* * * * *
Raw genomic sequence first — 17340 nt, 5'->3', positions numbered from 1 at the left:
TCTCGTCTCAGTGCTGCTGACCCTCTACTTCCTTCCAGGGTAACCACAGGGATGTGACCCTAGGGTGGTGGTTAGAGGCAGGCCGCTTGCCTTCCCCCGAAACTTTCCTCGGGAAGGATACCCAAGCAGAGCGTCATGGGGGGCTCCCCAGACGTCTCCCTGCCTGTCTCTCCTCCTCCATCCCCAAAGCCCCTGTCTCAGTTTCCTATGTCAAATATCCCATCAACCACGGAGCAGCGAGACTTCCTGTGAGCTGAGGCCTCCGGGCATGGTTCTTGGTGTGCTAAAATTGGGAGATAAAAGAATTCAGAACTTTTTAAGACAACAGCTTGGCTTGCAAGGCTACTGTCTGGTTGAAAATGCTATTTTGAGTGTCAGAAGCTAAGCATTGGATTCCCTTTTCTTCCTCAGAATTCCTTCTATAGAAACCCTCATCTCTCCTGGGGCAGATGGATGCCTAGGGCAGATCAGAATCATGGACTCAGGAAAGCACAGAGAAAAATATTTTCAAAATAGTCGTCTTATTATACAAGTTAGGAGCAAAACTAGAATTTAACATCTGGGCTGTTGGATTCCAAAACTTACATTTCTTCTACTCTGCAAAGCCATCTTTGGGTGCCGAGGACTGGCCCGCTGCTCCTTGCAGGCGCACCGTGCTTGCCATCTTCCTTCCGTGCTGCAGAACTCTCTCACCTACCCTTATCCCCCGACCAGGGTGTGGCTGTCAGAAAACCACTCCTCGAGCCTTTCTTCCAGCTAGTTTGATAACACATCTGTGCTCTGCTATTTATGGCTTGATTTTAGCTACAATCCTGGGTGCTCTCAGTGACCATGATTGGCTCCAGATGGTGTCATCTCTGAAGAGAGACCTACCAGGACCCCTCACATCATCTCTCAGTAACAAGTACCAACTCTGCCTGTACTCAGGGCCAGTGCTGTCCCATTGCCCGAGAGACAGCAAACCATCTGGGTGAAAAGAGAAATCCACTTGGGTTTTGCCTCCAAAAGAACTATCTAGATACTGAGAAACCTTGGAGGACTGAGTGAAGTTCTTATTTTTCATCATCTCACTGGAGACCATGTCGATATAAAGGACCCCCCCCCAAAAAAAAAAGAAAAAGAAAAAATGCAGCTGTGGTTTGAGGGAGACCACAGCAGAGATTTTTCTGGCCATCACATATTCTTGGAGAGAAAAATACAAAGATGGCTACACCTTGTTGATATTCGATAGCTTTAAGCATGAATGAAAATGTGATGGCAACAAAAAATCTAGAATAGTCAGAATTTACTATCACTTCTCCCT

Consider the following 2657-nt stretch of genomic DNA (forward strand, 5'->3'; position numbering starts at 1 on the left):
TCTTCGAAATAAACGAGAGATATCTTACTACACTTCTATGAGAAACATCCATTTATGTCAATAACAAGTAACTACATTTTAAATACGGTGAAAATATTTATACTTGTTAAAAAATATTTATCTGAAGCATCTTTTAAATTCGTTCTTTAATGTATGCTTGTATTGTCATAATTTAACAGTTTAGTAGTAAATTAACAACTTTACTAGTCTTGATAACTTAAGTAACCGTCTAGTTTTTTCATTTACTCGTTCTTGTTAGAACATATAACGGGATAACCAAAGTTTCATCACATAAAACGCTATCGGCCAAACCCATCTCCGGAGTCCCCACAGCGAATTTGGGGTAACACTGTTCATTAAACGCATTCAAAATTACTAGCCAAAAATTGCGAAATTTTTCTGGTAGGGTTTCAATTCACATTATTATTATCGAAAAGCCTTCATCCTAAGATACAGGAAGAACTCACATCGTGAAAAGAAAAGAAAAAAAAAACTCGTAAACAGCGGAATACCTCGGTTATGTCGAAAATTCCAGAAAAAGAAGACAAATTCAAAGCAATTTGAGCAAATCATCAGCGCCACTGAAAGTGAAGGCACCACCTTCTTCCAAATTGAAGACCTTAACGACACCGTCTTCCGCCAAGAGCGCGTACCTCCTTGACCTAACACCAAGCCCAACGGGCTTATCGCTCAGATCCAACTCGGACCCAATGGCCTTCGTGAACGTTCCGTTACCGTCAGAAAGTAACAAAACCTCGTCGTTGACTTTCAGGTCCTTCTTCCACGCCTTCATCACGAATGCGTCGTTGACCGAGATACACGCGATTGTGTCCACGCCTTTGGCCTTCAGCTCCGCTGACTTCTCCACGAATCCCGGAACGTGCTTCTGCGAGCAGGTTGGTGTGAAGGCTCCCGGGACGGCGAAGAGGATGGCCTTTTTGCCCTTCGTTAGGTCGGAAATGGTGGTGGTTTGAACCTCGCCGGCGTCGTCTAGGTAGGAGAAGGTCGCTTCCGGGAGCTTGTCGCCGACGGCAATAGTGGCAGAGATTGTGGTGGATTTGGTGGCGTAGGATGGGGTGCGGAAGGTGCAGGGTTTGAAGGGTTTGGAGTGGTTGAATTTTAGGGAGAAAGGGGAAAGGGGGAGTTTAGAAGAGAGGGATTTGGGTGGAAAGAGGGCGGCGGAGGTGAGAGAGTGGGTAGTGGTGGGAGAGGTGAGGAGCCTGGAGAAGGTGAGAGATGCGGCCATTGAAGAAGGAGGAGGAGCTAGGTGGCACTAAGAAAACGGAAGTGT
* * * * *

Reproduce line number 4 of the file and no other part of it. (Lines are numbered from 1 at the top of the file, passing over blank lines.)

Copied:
TCTTCGAAATAAACGAGAGATATCTTACTACACTTCTATGAGAAACATCCATTTATGTCAATAACAAGTAACTACATTTTAAATACGGTGAAAATATTTATACTTGTTAAAAAATATTTATCTGAAGCATCTTTTAAATTCGTTCTTTAATGTATGCTTGTATTGTCATAATTTAACAGTTTAGTAGTAAATTAACAACTTTACTAGTCTTGATAACTTAAGTAACCGTCTAGTTTTTTCATTTACTCGTTCTTGTTAGAACATATAACGGGATAACCAAAGTTTCATCACATAAAACGCTATCGGCCAAACCCATCTCCGGAGTCCCCACAGCGAATTTGGGGTAACACTGTTCATTAAACGCATTCAAAATTACTAGCCAAAAATTGCGAAATTTTTCTGGTAGGGTTTCAATTCACATTATTATTATCGAAAAGCCTTCATCCTAAGATACAGGAAGAACTCACATCGTGAAAAGAAAAGAAAAAAAAAACTCGTAAACAGCGGAATACCTCGGTTATGTCGAAAATTCCAGAAAAAGAAGACAAATTCAAAGCAATTTGAGCAAATCATCAGCGCCACTGAAAGTGAAGGCACCACCTTCTTCCAAATTGAAGACCTTAACGACACCGTCTTCCGCCAAGAGCGCGTACCTCCTTGACCTAACACCAAGCCCAACGGGCTTATCGCTCAGATCCAACTCGGACCCAATGGCCTTCGTGAACGTTCCGTTACCGTCAGAAAGTAACAAAACCTCGTCGTTGACTTTCAGGTCCTTCTTCCACGCCTTCATCACGAATGCGTCGTTGACCGAGATACACGCGATTGTGTCCACGCCTTTGGCCTTCAGCTCCGCTGACTTCTCCACGAATCCCGGAACGTGCTTCTGCGAGCAGGTTGGTGTGAAGGCTCCCGGGACGGCGAAGAGGATGGCCTTTTTGCCCTTCGTTAGGTCGGAAATGGTGGTGGTTTGAACCTCGCCGGCGTCGTCTAGGTAGGAGAAGGTCGCTTCCGGGAGCTTGTCGCCGACGGCAATAGTGGCAGAGATTGTGGTGGATTTGGTGGCGTAGGATGGGGTGCGGAAGGTGCAGGGTTTGAAGGGTTTGGAGTGGTTGAATTTTAGGGAGAAAGGGGAAAGGGGGAGTTTAGAAGAGAGGGATTTGGGTGGAAAGAGGGCGGCGGAGGTGAGAGAGTGGGTAGTGGTGGGAGAGGTGAGGAGCCTGGAGAAGGTGAGAGATGCGGCCATTGAAGAAGGAGGAGGAGCTAGGTGGCACTAAGAAAACGGAAGTGT